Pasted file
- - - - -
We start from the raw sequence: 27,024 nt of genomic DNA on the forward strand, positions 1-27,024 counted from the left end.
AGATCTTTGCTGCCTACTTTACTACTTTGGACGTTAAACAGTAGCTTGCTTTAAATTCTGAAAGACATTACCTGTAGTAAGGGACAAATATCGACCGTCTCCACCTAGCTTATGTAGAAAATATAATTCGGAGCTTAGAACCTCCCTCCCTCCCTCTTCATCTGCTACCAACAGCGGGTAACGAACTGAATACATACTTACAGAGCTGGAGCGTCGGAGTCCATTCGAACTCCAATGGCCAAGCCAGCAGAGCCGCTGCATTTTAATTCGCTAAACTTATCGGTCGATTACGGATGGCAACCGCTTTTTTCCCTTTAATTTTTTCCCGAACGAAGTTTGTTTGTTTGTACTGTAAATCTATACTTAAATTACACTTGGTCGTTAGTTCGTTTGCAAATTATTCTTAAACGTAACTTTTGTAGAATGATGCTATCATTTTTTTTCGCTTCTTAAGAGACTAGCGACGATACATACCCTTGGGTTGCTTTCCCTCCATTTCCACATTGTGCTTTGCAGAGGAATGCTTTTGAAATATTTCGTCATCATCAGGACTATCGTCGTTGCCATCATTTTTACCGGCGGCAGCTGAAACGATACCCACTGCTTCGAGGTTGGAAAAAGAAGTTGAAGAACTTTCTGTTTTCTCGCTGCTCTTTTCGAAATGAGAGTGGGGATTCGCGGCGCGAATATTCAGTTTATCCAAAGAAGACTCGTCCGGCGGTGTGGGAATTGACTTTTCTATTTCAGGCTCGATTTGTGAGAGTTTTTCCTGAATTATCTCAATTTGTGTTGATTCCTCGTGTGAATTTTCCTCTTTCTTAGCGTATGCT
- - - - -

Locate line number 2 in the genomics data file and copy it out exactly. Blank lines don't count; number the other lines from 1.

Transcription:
AGATCTTTGCTGCCTACTTTACTACTTTGGACGTTAAACAGTAGCTTGCTTTAAATTCTGAAAGACATTACCTGTAGTAAGGGACAAATATCGACCGTCTCCACCTAGCTTATGTAGAAAATATAATTCGGAGCTTAGAACCTCCCTCCCTCCCTCTTCATCTGCTACCAACAGCGGGTAACGAACTGAATACATACTTACAGAGCTGGAGCGTCGGAGTCCATTCGAACTCCAATGGCCAAGCCAGCAGAGCCGCTGCATTTTAATTCGCTAAACTTATCGGTCGATTACGGATGGCAACCGCTTTTTTCCCTTTAATTTTTTCCCGAACGAAGTTTGTTTGTTTGTACTGTAAATCTATACTTAAATTACACTTGGTCGTTAGTTCGTTTGCAAATTATTCTTAAACGTAACTTTTGTAGAATGATGCTATCATTTTTTTTCGCTTCTTAAGAGACTAGCGACGATACATACCCTTGGGTTGCTTTCCCTCCATTTCCACATTGTGCTTTGCAGAGGAATGCTTTTGAAATATTTCGTCATCATCAGGACTATCGTCGTTGCCATCATTTTTACCGGCGGCAGCTGAAACGATACCCACTGCTTCGAGGTTGGAAAAAGAAGTTGAAGAACTTTCTGTTTTCTCGCTGCTCTTTTCGAAATGAGAGTGGGGATTCGCGGCGCGAATATTCAGTTTATCCAAAGAAGACTCGTCCGGCGGTGTGGGAATTGACTTTTCTATTTCAGGCTCGATTTGTGAGAGTTTTTCCTGAATTATCTCAATTTGTGTTGATTCCTCGTGTGAATTTTCCTCTTTCTTAGCGTATGCT